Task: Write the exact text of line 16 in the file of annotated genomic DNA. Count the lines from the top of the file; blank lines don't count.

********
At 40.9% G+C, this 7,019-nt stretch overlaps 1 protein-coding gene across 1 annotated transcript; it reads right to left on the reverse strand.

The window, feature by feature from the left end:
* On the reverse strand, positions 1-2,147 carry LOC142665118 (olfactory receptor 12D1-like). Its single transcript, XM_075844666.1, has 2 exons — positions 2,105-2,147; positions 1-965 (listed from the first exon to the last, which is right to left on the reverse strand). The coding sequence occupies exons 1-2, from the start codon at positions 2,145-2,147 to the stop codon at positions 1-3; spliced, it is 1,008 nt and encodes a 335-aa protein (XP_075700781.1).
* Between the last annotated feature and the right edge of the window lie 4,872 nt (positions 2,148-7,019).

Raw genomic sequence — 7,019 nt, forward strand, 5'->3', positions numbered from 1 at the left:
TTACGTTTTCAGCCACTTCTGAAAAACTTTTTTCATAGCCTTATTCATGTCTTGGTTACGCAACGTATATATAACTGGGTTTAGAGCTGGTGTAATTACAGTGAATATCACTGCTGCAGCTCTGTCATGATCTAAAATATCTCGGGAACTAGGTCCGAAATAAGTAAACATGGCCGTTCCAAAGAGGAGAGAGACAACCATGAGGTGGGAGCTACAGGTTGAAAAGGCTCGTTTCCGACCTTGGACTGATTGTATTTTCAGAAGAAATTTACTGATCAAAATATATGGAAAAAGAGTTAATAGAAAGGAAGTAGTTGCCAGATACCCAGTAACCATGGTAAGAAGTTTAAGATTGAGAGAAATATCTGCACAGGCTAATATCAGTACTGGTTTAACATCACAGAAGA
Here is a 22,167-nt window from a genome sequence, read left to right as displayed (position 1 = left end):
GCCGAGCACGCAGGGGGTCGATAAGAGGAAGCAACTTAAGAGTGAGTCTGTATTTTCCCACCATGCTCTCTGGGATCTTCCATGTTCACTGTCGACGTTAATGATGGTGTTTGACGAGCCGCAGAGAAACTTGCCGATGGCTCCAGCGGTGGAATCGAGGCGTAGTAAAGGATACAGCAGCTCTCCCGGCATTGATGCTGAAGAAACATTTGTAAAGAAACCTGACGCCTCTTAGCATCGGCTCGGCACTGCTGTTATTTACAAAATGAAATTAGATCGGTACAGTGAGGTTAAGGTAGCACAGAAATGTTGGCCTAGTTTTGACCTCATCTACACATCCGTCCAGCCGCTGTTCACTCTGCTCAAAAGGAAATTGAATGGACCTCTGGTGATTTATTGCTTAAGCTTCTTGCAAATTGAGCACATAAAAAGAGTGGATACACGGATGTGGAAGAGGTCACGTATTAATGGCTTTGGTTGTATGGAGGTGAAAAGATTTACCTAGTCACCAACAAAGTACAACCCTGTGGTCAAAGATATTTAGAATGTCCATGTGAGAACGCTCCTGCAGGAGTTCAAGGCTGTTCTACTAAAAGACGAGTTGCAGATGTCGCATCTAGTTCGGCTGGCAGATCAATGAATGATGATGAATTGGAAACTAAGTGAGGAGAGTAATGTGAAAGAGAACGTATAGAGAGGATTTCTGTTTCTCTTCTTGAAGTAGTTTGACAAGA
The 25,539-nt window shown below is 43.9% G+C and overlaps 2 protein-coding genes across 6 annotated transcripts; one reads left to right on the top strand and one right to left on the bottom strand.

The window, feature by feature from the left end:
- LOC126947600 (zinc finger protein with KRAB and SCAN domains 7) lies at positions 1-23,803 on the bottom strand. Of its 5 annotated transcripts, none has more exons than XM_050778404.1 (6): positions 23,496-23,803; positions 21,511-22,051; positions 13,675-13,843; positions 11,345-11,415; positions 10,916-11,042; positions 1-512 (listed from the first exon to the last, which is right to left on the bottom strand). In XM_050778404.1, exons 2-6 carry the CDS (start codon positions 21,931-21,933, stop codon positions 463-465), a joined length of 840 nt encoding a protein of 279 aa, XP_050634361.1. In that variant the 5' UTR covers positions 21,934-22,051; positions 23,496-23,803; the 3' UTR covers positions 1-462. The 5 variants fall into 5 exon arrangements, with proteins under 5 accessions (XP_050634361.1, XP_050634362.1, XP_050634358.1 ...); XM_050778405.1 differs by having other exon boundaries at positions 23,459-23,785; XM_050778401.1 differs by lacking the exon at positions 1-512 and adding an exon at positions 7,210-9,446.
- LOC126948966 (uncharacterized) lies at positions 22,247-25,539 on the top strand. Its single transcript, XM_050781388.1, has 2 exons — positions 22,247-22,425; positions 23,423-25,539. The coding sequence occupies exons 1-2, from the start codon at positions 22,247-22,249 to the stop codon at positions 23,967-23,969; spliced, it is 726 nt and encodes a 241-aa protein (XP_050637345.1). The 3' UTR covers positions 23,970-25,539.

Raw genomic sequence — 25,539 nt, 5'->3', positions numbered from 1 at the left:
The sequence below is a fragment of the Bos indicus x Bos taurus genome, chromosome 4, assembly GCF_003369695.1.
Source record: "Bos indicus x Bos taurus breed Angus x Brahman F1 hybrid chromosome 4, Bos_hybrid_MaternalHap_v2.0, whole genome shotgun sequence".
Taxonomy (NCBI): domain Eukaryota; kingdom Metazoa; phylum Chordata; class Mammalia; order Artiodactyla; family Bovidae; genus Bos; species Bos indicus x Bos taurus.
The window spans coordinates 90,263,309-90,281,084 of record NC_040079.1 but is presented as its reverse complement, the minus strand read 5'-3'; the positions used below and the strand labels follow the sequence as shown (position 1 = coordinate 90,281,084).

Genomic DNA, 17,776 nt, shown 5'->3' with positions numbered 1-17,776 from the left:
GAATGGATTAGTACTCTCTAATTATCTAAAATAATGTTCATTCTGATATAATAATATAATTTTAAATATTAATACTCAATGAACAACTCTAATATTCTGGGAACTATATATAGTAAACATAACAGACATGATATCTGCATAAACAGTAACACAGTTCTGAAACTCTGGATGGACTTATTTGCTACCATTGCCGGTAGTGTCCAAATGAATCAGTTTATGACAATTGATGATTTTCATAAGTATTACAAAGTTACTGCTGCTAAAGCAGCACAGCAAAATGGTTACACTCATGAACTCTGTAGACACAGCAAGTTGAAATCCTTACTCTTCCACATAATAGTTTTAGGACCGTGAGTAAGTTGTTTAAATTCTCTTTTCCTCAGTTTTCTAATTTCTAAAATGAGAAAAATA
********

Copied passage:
Taxonomy (NCBI): domain Eukaryota; kingdom Metazoa; phylum Chordata; class Mammalia; order Artiodactyla; family Bovidae; genus Bos; species Bos indicus x Bos taurus.